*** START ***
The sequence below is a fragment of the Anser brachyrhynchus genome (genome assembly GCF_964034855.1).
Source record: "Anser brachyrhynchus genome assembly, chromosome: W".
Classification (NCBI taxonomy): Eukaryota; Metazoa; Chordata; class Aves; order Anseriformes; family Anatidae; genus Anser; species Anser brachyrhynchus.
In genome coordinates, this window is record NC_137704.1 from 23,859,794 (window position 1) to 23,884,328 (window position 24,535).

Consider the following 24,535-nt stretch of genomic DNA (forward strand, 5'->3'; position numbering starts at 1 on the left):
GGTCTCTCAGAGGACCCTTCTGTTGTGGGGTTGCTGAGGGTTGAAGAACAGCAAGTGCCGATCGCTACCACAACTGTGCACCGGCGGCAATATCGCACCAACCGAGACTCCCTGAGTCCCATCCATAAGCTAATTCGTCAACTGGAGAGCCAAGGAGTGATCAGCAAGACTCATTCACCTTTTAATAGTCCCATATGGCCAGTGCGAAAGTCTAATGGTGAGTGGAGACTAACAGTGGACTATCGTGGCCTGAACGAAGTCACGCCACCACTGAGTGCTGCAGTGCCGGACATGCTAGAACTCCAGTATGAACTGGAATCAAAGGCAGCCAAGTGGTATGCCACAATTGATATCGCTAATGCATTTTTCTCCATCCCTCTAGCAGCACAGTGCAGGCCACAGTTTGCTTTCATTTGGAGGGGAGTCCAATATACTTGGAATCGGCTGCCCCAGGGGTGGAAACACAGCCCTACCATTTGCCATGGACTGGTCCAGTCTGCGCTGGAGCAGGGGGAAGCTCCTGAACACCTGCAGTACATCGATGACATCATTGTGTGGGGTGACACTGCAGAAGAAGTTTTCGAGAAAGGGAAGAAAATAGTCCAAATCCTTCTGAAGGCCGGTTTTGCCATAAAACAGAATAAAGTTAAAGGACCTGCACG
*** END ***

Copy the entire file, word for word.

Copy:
The sequence below is a fragment of the Anser brachyrhynchus genome (genome assembly GCF_964034855.1).
Source record: "Anser brachyrhynchus genome assembly, chromosome: W".
Classification (NCBI taxonomy): Eukaryota; Metazoa; Chordata; class Aves; order Anseriformes; family Anatidae; genus Anser; species Anser brachyrhynchus.
In genome coordinates, this window is record NC_137704.1 from 23,859,794 (window position 1) to 23,884,328 (window position 24,535).

Consider the following 24,535-nt stretch of genomic DNA (forward strand, 5'->3'; position numbering starts at 1 on the left):
GGTCTCTCAGAGGACCCTTCTGTTGTGGGGTTGCTGAGGGTTGAAGAACAGCAAGTGCCGATCGCTACCACAACTGTGCACCGGCGGCAATATCGCACCAACCGAGACTCCCTGAGTCCCATCCATAAGCTAATTCGTCAACTGGAGAGCCAAGGAGTGATCAGCAAGACTCATTCACCTTTTAATAGTCCCATATGGCCAGTGCGAAAGTCTAATGGTGAGTGGAGACTAACAGTGGACTATCGTGGCCTGAACGAAGTCACGCCACCACTGAGTGCTGCAGTGCCGGACATGCTAGAACTCCAGTATGAACTGGAATCAAAGGCAGCCAAGTGGTATGCCACAATTGATATCGCTAATGCATTTTTCTCCATCCCTCTAGCAGCACAGTGCAGGCCACAGTTTGCTTTCATTTGGAGGGGAGTCCAATATACTTGGAATCGGCTGCCCCAGGGGTGGAAACACAGCCCTACCATTTGCCATGGACTGGTCCAGTCTGCGCTGGAGCAGGGGGAAGCTCCTGAACACCTGCAGTACATCGATGACATCATTGTGTGGGGTGACACTGCAGAAGAAGTTTTCGAGAAAGGGAAGAAAATAGTCCAAATCCTTCTGAAGGCCGGTTTTGCCATAAAACAGAATAAAGTTAAAGGACCTGCACG